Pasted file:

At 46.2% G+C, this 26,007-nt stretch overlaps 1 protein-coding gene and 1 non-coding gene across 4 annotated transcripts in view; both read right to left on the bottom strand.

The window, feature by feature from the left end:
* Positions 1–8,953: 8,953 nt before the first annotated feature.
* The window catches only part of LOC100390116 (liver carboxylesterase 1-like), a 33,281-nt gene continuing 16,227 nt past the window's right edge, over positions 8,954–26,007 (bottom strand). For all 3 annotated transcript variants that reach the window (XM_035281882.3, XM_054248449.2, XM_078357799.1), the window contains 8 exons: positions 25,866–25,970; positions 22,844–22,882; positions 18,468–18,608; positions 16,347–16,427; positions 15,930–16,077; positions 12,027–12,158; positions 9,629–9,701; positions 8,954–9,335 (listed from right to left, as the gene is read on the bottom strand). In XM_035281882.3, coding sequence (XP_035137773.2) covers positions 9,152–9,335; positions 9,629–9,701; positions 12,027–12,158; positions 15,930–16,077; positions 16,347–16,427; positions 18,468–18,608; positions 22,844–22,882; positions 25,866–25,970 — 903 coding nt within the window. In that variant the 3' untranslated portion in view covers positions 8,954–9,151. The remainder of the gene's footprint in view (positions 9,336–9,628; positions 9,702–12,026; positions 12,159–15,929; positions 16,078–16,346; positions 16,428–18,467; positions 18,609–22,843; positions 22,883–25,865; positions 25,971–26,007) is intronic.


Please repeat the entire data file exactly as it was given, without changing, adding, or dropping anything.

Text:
At 46.2% G+C, this 26,007-nt stretch overlaps 1 protein-coding gene and 1 non-coding gene across 4 annotated transcripts in view; both read right to left on the bottom strand.

The window, feature by feature from the left end:
* Positions 1–8,953: 8,953 nt before the first annotated feature.
* The window catches only part of LOC100390116 (liver carboxylesterase 1-like), a 33,281-nt gene continuing 16,227 nt past the window's right edge, over positions 8,954–26,007 (bottom strand). For all 3 annotated transcript variants that reach the window (XM_035281882.3, XM_054248449.2, XM_078357799.1), the window contains 8 exons: positions 25,866–25,970; positions 22,844–22,882; positions 18,468–18,608; positions 16,347–16,427; positions 15,930–16,077; positions 12,027–12,158; positions 9,629–9,701; positions 8,954–9,335 (listed from right to left, as the gene is read on the bottom strand). In XM_035281882.3, coding sequence (XP_035137773.2) covers positions 9,152–9,335; positions 9,629–9,701; positions 12,027–12,158; positions 15,930–16,077; positions 16,347–16,427; positions 18,468–18,608; positions 22,844–22,882; positions 25,866–25,970 — 903 coding nt within the window. In that variant the 3' untranslated portion in view covers positions 8,954–9,151. The remainder of the gene's footprint in view (positions 9,336–9,628; positions 9,702–12,026; positions 12,159–15,929; positions 16,078–16,346; positions 16,428–18,467; positions 18,609–22,843; positions 22,883–25,865; positions 25,971–26,007) is intronic.